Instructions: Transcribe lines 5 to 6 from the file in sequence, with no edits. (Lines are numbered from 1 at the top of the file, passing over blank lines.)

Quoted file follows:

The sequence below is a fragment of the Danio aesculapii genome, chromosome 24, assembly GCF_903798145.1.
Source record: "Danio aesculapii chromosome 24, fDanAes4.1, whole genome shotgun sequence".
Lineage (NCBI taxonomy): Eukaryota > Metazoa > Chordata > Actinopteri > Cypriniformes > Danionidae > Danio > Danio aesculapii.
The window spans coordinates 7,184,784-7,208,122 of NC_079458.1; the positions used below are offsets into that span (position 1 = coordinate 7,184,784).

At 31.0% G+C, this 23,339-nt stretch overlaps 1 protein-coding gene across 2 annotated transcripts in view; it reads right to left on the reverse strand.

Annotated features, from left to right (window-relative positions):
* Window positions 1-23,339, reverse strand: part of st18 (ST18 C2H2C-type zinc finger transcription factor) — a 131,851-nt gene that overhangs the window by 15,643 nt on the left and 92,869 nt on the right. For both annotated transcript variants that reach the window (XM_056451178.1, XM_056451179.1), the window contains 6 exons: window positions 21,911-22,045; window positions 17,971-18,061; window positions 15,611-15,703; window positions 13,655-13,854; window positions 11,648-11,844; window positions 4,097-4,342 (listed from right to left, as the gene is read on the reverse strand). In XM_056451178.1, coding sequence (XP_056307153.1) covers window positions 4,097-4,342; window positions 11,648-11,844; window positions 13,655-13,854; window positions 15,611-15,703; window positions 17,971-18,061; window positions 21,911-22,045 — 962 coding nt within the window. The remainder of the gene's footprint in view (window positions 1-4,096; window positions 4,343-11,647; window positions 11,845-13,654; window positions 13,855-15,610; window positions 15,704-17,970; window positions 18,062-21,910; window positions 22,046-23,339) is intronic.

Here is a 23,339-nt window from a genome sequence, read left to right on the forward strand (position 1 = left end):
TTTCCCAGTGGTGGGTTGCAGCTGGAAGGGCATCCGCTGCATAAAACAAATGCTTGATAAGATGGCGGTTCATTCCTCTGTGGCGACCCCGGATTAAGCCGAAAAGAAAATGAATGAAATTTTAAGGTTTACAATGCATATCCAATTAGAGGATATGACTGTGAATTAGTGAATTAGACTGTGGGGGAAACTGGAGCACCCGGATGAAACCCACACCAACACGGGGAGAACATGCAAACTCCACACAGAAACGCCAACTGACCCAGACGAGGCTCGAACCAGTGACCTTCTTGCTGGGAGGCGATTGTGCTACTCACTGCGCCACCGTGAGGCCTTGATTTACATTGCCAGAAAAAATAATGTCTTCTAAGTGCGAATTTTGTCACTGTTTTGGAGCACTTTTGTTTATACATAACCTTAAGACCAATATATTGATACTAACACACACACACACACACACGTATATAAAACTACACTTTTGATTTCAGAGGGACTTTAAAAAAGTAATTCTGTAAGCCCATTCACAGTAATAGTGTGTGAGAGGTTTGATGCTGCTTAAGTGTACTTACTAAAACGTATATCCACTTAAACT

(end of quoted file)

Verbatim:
At 31.0% G+C, this 23,339-nt stretch overlaps 1 protein-coding gene across 2 annotated transcripts in view; it reads right to left on the reverse strand.

Annotated features, from left to right (window-relative positions):